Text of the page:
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HTML/XHTML Forms. What are forms?. <form> is just another kind of XHTML/HTML tag Forms are used to create (rather primitive) GUIs on Web pages Usually the purpose is to ask the user for information The information is then sent back to the server

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what are forms
What are forms?
  • <form> is just another kind of XHTML/HTML tag
  • Forms are used to create (rather primitive) GUIs on Web pages
    • Usually the purpose is to ask the user for information
    • The information is then sent back to the server
  • A form is an area that can contain form elements
    • The syntax is: <form parameters>...form elements...</form>
    • Form elements include: buttons, checkboxes, text fields, radio buttons, drop-down menus, etc
      • Other kinds of tags can be mixed in with the form elements
    • A form usually contains a Submit button to send the information in he form elements to the server
    • The form’s parameterstell JavaScript how to send the information to the server (there are two different ways it could be sent)
    • Forms can be used for other things, such as a GUI for simple programs
forms and javascript
Forms and JavaScript
  • The JavaScript language can be used to make pages that “do something”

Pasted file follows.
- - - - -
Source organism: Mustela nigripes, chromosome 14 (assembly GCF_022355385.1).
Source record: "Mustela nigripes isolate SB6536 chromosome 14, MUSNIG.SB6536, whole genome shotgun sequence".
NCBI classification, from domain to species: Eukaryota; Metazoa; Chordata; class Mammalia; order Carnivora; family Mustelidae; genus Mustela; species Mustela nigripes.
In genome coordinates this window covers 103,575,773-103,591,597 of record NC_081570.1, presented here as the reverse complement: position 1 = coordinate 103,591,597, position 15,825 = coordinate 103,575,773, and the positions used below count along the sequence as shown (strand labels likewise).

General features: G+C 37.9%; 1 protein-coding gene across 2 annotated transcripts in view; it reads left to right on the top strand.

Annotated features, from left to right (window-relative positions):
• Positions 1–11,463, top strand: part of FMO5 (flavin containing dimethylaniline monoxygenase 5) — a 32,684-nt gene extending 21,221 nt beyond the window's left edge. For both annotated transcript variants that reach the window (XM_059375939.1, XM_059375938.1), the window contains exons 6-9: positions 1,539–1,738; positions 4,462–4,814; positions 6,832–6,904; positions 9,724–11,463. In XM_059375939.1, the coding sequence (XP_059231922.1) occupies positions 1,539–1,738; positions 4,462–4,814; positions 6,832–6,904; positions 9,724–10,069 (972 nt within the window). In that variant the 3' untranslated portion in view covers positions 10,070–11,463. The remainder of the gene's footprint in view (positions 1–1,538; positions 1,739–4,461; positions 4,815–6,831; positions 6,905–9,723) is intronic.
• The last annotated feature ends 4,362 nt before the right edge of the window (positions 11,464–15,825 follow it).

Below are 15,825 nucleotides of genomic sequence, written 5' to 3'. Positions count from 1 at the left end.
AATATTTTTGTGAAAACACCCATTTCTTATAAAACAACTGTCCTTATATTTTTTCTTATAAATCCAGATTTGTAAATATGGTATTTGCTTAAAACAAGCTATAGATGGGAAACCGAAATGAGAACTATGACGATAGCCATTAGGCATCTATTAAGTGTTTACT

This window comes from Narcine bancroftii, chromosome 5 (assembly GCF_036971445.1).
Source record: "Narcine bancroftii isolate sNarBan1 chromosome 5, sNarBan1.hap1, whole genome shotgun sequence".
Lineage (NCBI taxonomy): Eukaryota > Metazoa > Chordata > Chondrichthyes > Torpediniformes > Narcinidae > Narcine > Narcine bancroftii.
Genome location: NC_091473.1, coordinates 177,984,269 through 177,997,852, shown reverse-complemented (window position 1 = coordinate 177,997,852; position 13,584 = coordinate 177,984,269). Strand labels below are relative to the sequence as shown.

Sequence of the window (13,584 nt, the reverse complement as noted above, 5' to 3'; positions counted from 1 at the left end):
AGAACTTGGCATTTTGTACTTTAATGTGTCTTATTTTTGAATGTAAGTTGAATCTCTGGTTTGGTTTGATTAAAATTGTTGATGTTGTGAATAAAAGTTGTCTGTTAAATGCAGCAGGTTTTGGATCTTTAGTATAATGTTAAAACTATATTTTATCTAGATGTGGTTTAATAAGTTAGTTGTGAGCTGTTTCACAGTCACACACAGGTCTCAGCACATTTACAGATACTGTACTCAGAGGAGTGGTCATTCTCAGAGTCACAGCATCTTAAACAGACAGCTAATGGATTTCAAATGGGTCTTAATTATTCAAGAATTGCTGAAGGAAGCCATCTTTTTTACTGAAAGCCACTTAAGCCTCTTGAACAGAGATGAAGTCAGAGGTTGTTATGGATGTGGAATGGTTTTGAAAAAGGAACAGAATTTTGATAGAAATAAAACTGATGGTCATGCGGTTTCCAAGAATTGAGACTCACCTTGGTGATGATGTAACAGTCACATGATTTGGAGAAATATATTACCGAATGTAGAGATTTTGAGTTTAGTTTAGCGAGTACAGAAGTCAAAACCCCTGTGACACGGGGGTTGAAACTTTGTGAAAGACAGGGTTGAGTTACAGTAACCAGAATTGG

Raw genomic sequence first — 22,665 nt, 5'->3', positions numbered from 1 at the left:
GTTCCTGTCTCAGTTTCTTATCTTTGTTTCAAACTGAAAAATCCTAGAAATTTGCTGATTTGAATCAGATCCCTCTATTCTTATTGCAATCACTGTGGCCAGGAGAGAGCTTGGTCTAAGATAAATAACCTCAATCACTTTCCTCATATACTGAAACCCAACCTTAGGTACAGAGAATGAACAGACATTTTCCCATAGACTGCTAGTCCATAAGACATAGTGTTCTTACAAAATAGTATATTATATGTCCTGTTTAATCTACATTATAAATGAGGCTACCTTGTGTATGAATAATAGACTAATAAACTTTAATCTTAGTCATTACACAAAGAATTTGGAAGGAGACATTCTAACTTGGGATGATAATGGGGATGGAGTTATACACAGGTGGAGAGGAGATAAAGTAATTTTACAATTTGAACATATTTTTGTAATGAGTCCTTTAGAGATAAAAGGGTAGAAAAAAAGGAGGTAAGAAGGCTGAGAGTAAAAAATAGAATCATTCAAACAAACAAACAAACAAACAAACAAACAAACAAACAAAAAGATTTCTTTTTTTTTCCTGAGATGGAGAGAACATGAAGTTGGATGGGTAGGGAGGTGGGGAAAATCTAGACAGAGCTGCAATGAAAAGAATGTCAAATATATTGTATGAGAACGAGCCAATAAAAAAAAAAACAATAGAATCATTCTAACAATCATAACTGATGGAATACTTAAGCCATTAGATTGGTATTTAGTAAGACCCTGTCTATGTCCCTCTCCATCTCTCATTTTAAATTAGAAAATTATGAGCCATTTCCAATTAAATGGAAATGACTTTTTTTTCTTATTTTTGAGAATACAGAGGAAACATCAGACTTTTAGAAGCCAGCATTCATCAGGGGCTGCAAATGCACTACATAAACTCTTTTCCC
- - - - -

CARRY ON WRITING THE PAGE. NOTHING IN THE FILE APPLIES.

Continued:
• You can use JavaScript to write complete programs, but...
    • Usually you just use snippets of JavaScript here and there throughout your Web page
    • JavaScript code snippets can be attached to various form elements
      • For example, you might want to check that azipcodefield contains a 5-digit integer before you send that information to the server
  • Microsoft calls its version of JavaScript “active scripting”
  • Forms can be used without JavaScript, and JavaScript can be used without forms, but they work well together
  • JavaScript for forms is covered in a separate lecture
the form tag
The <form> tag
  • The<form arguments> ... </form> tag encloses form elements (and probably other elements as well)
  • The arguments to form tell what to do with the user input
    • action="url" (required)
      • Specifies where to send the data when theSubmitbutton is clicked
    • method="get" (default)
      • Form data is sent as a URL with?form_datainfo appended to the end
      • Can be used only if data is all ASCII and not more than 100 characters
    • method="post"
      • Form data is sent in the body of the URL request
      • Cannot be bookmarked by most browsers
    • target="target"
      • Tells where to open the page sent as a result of the request
      • target=_blankmeans open in a new window
      • target=_top means use the same window
the input tag
  • Most, but not all, form elements use the input tag, with a type="..."argument to tell which kind of element it is
    • type can be text,checkbox,radio,password,hidden,submit,reset,button,file,or image
  • Other common input tag arguments include:
    • name: the name of the element
    • id: a unique identifier for the element
    • value: the “value” of the element; used in different ways for different values of type
    • readonly: the value cannot be changed
    • disabled: the user can’t do anything with this element
    • Other arguments are defined for the input tag but have meaning only for certain values of type
text input
Text input

A text field:

<input type="text" name="textfield" value="with an initial value" />

A multi-line text field